Finding The GOAT Group: A Tribe Called Quest vs. Public Enemy. Who Is Better?
“Finding the GOAT Group,” the fourth installment of Ambrosia For Heads’ annual competition series features Hip-Hop’s greatest collectives vying for the #1 spot. Sixty-two groups have been pre-selected by a panel of experts, and one slot will be reserved for a wild-card entry (which has been determined), including the possibility for write-in candidates, to ensure no deserving band of MCs and DJs is neglected. The 2018 contest consists of seven rounds, NCAA basketball-tournament style, leading to a Top 32, then the Sweet 16, an Elite 8, a Final 4, and so on, until one winner is determined. For each match-up, two groups are pitted against one another with a ballot to decide which one advances to the next round. Though there will be an enormous amount of debate in comments, on social media, in barbershops and text messages, which we encourage, only votes cast in the official ballot count.
The first match-up of the Final 4 is a face-off between two of the most respected brands in Hip-Hop: A Tribe Called Quest and Public Enemy. P.E. had already released three game-changing albums by the time that A.T.C.Q. dropped its first. From statement albums to in-house production squads, Public Enemy influenced Tribe, so much so, that the group put Chuck D on its Midnight Marauders album cover. While both crews have walls of platinum and gold, it could be argued that Quest’s ’90s mainstream success was not available when P.E.’s messaging was its loudest. Both groups have proven to be masters of album-making, with handfuls of essential Hip-Hop singles, and words that forever altered the Rap lexicon. Both acts have ’80s roots and yet have carried their flags into the late 2010s. Both groups have soundly beat all opponents, but the margins have narrowed as the championship approaches. Only one legendary New York outfit can reach the final round. Your vote decides which one it is going to be.
A Tribe Called Quest
A.T.C.Q. stands tall as one of Hip-Hop’s most trusted and consistent sources of music. For nearly 20 years, Q-Tip, Phife Dawg, Ali Shaheed Muhammad (and sometimes Jarobi White) released six distinctly-themed albums and two handfuls of additional songs via soundtracks and Native Tongues features. In all of it, Tribe oozed originality. Lyrically, they covered unique and universally accessible subject matters with whimsically inventive rhyme routines. Songs about lust, resisting oppressive governments, and coping with stress were intermixed with elite Rap illustrations about collecting props and besting lesser MCs. In step with their song themes, the group was at the forefront of free-form sampling, eventually drawing extensively from Jazz in a way that re-purposed record crates for producers across the genre. Lou Reed, Funkadelic and Ramsey Lewis records were sliced precisely in a way that showed respect for musical forefathers, without relying on their grooves. The interplay with Tip and Phife epitomized chemistry with distinct voices and personality, as Ali spoke with crisp cuts. The Queens, New York collective produced its music, especially the biggest hits. Through the journey from teenagers, to proven Rap stars, and reunited family after an 18-year hiatus, Tribe was on a Quest to be something different in the musical space. All six LPs achieved gold or platinum status, with 2016’s We Got It from Here…Thank You 4 Your Service earning a #1 on the group’s final award tour. Having retired the group in the wake of Phife’s death, A.T.C.Q. is an immortal Hip-Hop brand that made the Rap group like its coolest in four different decades.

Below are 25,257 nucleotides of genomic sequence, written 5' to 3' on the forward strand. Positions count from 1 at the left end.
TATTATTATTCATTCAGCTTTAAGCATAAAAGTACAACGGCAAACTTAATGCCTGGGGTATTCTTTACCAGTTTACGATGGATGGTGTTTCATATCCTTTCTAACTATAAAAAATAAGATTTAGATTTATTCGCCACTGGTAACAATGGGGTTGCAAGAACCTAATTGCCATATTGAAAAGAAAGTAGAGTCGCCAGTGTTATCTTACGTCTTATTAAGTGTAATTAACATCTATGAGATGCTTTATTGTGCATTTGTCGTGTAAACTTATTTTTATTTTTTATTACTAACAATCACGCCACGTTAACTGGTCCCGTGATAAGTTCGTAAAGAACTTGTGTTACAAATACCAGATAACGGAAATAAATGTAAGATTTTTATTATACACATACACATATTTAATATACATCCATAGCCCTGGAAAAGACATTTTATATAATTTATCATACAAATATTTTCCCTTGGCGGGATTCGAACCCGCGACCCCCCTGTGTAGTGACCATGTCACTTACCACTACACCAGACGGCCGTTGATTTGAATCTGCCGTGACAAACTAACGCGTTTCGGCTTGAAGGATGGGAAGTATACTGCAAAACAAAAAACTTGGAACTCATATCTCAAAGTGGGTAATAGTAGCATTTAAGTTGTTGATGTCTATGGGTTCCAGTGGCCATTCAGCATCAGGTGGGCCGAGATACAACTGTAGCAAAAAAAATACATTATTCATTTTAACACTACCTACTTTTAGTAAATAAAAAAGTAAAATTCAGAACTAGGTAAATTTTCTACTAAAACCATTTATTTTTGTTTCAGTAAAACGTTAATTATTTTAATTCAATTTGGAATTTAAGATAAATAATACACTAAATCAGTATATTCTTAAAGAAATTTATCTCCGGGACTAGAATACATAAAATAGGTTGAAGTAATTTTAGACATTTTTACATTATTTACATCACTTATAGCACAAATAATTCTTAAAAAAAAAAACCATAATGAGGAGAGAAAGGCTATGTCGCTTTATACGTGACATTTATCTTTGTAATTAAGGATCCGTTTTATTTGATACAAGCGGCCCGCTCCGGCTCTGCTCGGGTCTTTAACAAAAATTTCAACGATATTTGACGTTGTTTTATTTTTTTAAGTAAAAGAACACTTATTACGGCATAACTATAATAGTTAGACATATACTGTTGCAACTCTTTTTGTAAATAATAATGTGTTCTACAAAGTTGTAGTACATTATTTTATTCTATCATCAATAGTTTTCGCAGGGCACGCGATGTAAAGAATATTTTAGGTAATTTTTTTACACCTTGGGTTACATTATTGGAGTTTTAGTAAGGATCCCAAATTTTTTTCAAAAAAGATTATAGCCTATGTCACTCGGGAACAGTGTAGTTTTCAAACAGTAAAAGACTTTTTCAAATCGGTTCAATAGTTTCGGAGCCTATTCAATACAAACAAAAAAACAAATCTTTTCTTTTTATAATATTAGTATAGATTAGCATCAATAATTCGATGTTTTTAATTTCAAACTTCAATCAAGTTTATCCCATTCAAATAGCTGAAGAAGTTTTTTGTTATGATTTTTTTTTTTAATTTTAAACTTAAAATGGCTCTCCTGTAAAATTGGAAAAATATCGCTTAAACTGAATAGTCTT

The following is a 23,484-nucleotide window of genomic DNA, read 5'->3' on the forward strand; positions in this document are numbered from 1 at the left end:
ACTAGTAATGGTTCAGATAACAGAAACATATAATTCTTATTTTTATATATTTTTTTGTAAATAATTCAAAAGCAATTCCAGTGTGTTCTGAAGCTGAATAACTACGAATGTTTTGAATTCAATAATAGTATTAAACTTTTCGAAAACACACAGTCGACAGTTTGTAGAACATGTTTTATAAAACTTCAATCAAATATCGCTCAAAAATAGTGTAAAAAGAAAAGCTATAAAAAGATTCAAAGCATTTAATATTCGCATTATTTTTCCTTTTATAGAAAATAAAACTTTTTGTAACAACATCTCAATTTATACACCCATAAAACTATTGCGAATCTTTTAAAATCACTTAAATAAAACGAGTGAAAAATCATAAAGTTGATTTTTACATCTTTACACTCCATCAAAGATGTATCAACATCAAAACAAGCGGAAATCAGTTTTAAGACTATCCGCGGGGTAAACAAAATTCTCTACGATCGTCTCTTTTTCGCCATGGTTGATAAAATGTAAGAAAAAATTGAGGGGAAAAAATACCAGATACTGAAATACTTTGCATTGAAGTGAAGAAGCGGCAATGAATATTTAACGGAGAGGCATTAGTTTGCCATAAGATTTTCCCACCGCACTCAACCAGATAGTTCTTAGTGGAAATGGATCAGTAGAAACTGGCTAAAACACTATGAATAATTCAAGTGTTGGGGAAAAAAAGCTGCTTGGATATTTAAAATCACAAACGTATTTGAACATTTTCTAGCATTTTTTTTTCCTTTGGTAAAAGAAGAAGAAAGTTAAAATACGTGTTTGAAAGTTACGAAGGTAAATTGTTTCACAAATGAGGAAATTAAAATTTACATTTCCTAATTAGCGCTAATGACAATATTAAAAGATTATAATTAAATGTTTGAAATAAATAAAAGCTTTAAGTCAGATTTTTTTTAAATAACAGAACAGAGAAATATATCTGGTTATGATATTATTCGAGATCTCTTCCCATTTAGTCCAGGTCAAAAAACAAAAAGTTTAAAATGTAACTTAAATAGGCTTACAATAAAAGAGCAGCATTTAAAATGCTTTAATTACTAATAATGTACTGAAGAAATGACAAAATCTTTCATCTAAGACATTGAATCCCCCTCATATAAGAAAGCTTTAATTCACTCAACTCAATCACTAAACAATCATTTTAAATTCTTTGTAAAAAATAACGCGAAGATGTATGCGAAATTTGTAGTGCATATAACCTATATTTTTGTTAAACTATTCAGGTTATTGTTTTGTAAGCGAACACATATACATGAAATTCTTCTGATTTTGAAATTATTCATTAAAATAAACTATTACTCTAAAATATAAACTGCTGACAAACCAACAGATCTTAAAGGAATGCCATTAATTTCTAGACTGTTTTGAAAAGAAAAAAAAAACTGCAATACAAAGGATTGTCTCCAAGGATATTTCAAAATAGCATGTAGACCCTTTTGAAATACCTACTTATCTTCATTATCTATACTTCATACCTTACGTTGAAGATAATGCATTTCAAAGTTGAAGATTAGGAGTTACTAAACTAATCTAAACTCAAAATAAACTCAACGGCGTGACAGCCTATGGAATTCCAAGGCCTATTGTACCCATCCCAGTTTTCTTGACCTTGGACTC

When Rock & Roll Hall of Famers Public Enemy formed in the mid-1980s, their mission was to disrupt the status quo of not just the Rap industry, but all of Pop culture. During the Long Island, New York collective’s formative years, the Black community was being ripped apart by rampant drug abuse, political disenfranchisement, and lulled by the apparent whitewashing of mainstream media. True to their name and logo, P.E. stood out as targets for combating these forces with truths—about oppression, inequality, and a media agenda. Chuck D stood as the front-man and the booming voice of power. Flavor Flav played hype-man and a jester in the commanding court. Meanwhile, martial arts expert Professor Griff led the group’s military aesthetic including S1W soldiers. DJ Terminator X’s scratches matched the energy of the delivery in this high-powered demonstration. P.E. debuted with an iconic hat trick of three LPs: Yo! Bum Rush The Show, It Takes A Nation Millions To Hold Us Back, and Fear Of A Black Planet. The groundbreaking sampling techniques of their in-house production crew The Bomb Squad on songs such as “Don’t Believe The Hype,” “Fight The Power” and “Welcome To The Terrordome” pushed the boundaries for Rap music. In more than 30 years, P.E. has never slowed its roll or ceased operations. On the road and in the studio, the group with more than 14 albums continues to deliver a message to the masses.
So who is the better Hip-Hop group? Make sure you vote above.